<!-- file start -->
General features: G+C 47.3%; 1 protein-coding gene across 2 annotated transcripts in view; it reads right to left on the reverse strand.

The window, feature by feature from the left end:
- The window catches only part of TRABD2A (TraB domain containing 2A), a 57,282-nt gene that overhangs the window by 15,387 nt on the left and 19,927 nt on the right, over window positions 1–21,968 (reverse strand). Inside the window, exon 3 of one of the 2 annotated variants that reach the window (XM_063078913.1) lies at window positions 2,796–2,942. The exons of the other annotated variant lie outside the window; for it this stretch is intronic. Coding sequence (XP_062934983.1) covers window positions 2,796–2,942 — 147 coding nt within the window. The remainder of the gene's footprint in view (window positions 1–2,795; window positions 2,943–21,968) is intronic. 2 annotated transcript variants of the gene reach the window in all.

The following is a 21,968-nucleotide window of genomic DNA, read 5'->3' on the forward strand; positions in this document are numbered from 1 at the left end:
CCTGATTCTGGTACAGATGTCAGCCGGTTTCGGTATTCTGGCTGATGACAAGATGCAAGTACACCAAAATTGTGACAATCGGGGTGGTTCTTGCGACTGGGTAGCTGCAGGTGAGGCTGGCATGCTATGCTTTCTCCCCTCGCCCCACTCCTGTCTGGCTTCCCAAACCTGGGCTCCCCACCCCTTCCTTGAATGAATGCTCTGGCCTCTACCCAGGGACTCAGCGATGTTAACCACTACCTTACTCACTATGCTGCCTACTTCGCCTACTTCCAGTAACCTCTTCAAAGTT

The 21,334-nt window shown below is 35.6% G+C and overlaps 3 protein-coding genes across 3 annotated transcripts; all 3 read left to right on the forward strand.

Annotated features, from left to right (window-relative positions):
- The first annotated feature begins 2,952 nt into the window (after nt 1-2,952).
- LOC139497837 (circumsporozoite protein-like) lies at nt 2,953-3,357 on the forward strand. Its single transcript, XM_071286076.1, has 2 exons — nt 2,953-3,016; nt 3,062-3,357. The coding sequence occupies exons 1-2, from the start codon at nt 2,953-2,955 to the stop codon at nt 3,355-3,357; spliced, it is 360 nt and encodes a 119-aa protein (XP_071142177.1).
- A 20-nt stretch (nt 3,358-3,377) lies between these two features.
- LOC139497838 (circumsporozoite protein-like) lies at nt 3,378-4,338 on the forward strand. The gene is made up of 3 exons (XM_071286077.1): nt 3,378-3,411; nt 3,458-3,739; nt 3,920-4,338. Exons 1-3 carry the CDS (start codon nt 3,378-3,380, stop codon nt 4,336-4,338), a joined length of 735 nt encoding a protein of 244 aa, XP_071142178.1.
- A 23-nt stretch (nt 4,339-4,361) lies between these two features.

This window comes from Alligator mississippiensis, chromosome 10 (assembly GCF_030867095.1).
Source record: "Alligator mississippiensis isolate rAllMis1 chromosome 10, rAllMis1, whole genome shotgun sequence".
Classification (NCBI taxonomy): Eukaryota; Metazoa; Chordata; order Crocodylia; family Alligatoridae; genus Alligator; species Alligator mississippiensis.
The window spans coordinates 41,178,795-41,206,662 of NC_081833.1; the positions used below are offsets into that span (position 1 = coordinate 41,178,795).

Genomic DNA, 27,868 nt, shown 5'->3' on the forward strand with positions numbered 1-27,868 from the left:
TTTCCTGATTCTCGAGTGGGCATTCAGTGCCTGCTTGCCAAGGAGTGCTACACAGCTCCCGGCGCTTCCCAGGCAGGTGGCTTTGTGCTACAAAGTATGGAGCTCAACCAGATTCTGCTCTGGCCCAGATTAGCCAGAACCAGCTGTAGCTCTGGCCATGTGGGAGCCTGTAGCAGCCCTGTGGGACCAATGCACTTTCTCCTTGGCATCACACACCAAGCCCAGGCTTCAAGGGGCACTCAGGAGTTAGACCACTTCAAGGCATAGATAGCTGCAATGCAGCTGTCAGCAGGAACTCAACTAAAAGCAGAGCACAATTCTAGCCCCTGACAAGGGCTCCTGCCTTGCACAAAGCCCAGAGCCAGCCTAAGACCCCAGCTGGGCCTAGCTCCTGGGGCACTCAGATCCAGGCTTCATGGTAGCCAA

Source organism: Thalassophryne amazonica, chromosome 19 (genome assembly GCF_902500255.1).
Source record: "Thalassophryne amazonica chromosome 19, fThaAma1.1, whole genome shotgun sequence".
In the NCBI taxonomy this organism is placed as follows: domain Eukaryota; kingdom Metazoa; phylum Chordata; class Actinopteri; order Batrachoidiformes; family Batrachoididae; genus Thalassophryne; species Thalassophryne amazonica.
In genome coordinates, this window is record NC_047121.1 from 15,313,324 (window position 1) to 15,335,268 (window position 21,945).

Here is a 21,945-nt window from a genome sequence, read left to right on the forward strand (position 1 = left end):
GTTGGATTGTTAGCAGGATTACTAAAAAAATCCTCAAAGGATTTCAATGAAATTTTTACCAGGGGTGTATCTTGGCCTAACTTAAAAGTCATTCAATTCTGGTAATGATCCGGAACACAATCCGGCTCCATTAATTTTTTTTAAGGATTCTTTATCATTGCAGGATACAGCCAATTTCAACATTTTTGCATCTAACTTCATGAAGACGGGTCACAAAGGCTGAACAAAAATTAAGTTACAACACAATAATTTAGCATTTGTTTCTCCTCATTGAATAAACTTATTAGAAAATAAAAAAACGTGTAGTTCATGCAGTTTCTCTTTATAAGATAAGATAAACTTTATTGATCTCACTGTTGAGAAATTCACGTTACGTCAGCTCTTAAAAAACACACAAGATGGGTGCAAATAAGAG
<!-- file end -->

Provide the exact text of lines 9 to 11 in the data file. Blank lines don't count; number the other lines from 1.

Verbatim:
- LOC139497837 (circumsporozoite protein-like) lies at nt 2,953-3,357 on the forward strand. Its single transcript, XM_071286076.1, has 2 exons — nt 2,953-3,016; nt 3,062-3,357. The coding sequence occupies exons 1-2, from the start codon at nt 2,953-2,955 to the stop codon at nt 3,355-3,357; spliced, it is 360 nt and encodes a 119-aa protein (XP_071142177.1).
- A 20-nt stretch (nt 3,358-3,377) lies between these two features.
- LOC139497838 (circumsporozoite protein-like) lies at nt 3,378-4,338 on the forward strand. The gene is made up of 3 exons (XM_071286077.1): nt 3,378-3,411; nt 3,458-3,739; nt 3,920-4,338. Exons 1-3 carry the CDS (start codon nt 3,378-3,380, stop codon nt 4,336-4,338), a joined length of 735 nt encoding a protein of 244 aa, XP_071142178.1.